He insisted that “CARICOM is strongest when it holds steadfast to the traditional principles of the right to self-determination of all countries, non-interference into the internal affairs of sovereign nations, safeguarding the Caribbean region as a zone of peace and pursuit of South-South cooperation.”

Other principles he identified included “the freedom and dignity of the Caribbean peoples, respect for the internal sovereignty of our neighbours and its pursuit of a foreign policy framework that allows it to tap into the development potential from regional friends, while avoiding making enemies with our longstanding traditional global allies.”

In that regard, he said “St. Lucia believes that a free, sovereign and economically stable Cuba, Venezuela and Haiti can only mean a free, sovereign and economically stable CARICOM.”
Regarding his “expectations” in office, Pierre recalled that when elected, “I came in on a promise to be transparent, to be a listener, to be democratic — and to practise as much as possible, the principles of Servant Leadership.”

He also added personal principles of “humility, transparency, accountability, inclusiveness and fairness to all and to put the development of people above everything else…”
The Saint Lucia leader said that four to six decades after independence, CARICOM leaders should commit to the principles of “good governance, constitutional reform, transparency and accountability” and to “strive to make this Region the freest, most democratic and best-governed part of the universe, all in the best interest of the people we have been called to serve…”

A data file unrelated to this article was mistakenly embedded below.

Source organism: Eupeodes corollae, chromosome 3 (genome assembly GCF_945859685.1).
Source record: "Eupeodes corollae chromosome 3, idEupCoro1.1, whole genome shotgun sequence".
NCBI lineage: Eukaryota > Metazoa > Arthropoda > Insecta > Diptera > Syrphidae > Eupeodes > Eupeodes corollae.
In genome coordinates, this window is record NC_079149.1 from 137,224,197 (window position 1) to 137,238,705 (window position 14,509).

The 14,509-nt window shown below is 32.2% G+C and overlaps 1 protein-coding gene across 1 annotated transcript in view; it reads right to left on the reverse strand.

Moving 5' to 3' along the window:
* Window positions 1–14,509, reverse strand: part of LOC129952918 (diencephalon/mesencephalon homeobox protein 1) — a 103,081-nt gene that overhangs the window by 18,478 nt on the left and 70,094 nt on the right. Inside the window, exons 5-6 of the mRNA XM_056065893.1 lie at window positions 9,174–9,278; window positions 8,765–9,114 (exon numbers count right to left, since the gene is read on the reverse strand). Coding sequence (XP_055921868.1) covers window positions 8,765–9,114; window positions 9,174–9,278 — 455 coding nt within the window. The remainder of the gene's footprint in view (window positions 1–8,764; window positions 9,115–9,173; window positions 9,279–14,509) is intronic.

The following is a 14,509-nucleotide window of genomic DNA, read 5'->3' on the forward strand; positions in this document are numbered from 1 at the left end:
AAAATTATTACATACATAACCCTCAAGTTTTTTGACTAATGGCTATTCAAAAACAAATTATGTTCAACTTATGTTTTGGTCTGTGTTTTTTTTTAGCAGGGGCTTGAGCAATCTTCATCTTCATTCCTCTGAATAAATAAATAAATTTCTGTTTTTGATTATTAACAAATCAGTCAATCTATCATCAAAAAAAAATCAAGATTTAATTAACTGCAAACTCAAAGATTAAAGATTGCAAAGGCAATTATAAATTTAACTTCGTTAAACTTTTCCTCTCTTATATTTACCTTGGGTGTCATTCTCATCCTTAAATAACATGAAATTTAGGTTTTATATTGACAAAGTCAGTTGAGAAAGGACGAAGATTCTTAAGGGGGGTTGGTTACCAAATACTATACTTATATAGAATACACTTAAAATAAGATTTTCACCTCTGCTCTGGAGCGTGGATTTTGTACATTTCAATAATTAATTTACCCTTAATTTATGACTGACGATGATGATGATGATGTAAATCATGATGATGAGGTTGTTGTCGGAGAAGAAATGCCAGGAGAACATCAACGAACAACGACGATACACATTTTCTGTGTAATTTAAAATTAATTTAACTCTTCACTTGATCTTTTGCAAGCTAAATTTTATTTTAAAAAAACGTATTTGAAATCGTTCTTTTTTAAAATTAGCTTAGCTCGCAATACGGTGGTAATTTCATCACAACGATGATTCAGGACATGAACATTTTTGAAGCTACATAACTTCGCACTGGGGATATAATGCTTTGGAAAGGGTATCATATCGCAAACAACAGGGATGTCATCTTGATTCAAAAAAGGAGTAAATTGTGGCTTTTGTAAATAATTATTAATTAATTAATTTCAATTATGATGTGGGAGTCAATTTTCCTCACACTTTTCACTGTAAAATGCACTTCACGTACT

As a new CARICOM Prime Minister, he dreams of “attainment of genuine togetherness and integration of our foreign and economic policies,” a “flexible and agile CARICOM, serving the day-to-day needs of our people and enhancing their faith in our collective destiny…”, and for “a CARICOM that never forgets that the only reason why we have committed ourselves to public life is to serve the people, and so we must put the people first in all that we do.”

Not known to offer deflective “Smoke and Mirrors” for answers and solutions and free of corruption allegations for 25 years, Pierre, in his Paramaribo Address, will have drawn the attention of host President Chandrikapersad ‘Chan’ Santokhi, the CARICOM leader with responsibility for youth. Pierre’s principles belying his policy of seeing himself as a Servant Leader will also have attracted equal note.

But perhaps his most-remembered statement might be some unsolicited words of wisdom from the common experiences that have faced every newly-elected leader, when he told his colleagues, “You will appreciate why the euphoria of an election victory vanishes quickly upon occupying the seat of the Prime Minister (or President), because the challenges we all face as new leaders, upon sober reflection, are very apparent and in one word: Daunting!”